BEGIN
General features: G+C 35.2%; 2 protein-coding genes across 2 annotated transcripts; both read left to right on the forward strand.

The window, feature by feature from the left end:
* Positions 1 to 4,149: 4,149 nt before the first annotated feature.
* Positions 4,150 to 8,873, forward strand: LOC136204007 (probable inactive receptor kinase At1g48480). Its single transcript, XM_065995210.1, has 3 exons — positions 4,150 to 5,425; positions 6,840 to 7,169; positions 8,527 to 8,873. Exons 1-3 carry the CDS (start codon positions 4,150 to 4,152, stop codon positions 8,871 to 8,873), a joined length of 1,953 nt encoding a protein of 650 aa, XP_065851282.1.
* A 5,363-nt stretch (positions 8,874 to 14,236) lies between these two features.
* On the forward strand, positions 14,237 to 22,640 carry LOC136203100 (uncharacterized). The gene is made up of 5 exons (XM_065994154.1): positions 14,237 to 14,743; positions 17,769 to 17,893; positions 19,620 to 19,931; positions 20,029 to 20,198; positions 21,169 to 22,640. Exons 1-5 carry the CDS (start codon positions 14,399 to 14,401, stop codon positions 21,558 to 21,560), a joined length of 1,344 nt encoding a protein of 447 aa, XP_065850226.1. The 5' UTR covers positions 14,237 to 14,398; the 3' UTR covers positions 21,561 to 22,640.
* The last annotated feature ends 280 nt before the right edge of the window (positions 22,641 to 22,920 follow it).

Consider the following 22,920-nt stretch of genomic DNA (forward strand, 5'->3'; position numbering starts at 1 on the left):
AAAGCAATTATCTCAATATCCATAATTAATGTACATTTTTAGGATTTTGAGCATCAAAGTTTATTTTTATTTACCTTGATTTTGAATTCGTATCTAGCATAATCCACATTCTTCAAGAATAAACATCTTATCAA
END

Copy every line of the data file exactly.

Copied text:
General features: G+C 35.2%; 2 protein-coding genes across 2 annotated transcripts; both read left to right on the forward strand.

The window, feature by feature from the left end:
* Positions 1 to 4,149: 4,149 nt before the first annotated feature.
* Positions 4,150 to 8,873, forward strand: LOC136204007 (probable inactive receptor kinase At1g48480). Its single transcript, XM_065995210.1, has 3 exons — positions 4,150 to 5,425; positions 6,840 to 7,169; positions 8,527 to 8,873. Exons 1-3 carry the CDS (start codon positions 4,150 to 4,152, stop codon positions 8,871 to 8,873), a joined length of 1,953 nt encoding a protein of 650 aa, XP_065851282.1.
* A 5,363-nt stretch (positions 8,874 to 14,236) lies between these two features.
* On the forward strand, positions 14,237 to 22,640 carry LOC136203100 (uncharacterized). The gene is made up of 5 exons (XM_065994154.1): positions 14,237 to 14,743; positions 17,769 to 17,893; positions 19,620 to 19,931; positions 20,029 to 20,198; positions 21,169 to 22,640. Exons 1-5 carry the CDS (start codon positions 14,399 to 14,401, stop codon positions 21,558 to 21,560), a joined length of 1,344 nt encoding a protein of 447 aa, XP_065850226.1. The 5' UTR covers positions 14,237 to 14,398; the 3' UTR covers positions 21,561 to 22,640.
* The last annotated feature ends 280 nt before the right edge of the window (positions 22,641 to 22,920 follow it).

Consider the following 22,920-nt stretch of genomic DNA (forward strand, 5'->3'; position numbering starts at 1 on the left):
AAAGCAATTATCTCAATATCCATAATTAATGTACATTTTTAGGATTTTGAGCATCAAAGTTTATTTTTATTTACCTTGATTTTGAATTCGTATCTAGCATAATCCACATTCTTCAAGAATAAACATCTTATCAA